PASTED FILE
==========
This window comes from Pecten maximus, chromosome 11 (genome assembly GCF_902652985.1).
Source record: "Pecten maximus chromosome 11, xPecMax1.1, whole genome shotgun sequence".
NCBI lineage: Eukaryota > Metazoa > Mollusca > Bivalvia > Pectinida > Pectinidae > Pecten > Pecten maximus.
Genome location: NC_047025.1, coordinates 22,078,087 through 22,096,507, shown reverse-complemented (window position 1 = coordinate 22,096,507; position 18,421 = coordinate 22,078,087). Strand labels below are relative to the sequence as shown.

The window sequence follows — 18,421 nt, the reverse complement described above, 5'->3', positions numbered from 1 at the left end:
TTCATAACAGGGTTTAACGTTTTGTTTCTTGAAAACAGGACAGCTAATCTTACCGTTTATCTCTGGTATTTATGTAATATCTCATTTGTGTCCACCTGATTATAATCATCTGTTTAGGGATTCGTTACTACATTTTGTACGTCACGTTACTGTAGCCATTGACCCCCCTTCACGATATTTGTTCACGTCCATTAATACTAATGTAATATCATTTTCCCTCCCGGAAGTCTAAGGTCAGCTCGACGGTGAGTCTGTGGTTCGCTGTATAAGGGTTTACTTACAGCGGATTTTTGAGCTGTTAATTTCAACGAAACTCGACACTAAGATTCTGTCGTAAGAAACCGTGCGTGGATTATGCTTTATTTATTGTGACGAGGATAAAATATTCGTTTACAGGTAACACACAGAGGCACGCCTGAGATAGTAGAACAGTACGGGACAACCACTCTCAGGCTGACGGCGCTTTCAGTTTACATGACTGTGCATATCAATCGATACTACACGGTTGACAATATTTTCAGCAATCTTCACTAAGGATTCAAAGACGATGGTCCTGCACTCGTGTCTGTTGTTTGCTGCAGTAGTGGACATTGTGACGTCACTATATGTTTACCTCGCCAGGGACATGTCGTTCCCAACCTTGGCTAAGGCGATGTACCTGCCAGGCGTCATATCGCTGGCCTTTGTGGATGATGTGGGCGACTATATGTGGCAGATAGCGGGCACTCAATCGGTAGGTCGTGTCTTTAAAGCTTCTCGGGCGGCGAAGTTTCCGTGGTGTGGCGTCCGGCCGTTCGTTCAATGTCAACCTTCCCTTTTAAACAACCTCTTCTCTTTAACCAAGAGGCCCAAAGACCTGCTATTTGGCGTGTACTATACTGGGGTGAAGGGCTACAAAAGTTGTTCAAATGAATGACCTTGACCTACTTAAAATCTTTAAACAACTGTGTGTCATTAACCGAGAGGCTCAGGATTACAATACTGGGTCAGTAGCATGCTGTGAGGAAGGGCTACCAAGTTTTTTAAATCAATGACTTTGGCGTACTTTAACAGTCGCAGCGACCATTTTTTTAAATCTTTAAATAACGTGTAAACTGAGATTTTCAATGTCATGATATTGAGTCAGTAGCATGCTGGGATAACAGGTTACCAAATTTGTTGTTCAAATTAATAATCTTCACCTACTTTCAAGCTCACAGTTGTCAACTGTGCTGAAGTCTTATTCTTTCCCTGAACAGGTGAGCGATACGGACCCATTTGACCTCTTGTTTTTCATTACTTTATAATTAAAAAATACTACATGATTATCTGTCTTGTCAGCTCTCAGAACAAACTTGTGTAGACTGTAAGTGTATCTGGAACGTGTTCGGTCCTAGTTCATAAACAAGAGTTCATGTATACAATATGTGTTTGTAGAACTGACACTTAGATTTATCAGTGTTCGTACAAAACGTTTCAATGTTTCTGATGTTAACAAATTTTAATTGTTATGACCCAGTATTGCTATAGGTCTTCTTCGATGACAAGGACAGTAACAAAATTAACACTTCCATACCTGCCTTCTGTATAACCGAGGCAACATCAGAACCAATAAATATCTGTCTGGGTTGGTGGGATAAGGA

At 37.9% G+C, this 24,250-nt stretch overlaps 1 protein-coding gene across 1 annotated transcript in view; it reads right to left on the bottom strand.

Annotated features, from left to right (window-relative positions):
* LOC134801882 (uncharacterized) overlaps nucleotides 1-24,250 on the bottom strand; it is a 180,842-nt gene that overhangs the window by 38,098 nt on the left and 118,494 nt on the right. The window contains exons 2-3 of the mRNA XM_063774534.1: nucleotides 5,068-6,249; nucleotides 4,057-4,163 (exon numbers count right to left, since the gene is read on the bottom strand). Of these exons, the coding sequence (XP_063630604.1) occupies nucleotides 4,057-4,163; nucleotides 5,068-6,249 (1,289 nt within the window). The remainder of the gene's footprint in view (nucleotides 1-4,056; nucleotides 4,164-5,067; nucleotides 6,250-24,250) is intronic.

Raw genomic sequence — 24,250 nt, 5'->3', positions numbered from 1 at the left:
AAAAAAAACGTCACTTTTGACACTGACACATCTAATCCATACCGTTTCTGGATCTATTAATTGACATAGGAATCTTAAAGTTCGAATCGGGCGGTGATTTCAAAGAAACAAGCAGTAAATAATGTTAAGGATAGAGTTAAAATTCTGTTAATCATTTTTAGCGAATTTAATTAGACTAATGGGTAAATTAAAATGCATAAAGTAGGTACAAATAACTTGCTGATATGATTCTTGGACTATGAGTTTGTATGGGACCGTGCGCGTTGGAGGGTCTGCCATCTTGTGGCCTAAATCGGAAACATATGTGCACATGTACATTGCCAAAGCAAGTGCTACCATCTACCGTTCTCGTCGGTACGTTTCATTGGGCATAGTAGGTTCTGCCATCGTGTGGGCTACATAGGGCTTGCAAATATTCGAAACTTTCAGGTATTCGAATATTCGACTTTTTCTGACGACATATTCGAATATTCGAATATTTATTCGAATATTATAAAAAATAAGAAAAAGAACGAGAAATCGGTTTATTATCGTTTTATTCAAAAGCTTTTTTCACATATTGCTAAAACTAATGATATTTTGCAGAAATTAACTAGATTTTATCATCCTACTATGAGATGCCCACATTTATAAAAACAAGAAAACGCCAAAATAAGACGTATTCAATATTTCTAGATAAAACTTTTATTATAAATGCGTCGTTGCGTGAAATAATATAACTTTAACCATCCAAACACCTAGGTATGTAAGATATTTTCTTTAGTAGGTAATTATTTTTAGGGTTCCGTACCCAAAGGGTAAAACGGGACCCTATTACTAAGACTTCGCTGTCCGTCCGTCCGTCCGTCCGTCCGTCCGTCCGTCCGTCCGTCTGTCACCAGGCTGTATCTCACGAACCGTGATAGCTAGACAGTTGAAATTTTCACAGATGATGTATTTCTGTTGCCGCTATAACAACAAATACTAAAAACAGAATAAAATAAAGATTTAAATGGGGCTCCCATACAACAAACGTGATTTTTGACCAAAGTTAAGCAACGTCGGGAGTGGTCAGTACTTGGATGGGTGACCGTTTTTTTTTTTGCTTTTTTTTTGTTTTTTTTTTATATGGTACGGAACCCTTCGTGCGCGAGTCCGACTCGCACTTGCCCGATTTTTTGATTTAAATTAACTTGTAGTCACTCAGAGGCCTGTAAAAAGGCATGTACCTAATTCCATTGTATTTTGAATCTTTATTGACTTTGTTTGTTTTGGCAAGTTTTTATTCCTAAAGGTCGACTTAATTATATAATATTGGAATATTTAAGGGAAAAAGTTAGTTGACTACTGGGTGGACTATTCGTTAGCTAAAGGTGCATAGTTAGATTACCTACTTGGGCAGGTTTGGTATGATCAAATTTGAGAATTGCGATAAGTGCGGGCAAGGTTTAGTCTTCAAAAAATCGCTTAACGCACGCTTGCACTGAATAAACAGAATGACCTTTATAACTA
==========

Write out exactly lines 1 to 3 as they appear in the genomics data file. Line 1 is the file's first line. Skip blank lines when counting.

This window comes from Pecten maximus, chromosome 11 (genome assembly GCF_902652985.1).
Source record: "Pecten maximus chromosome 11, xPecMax1.1, whole genome shotgun sequence".
NCBI lineage: Eukaryota > Metazoa > Mollusca > Bivalvia > Pectinida > Pectinidae > Pecten > Pecten maximus.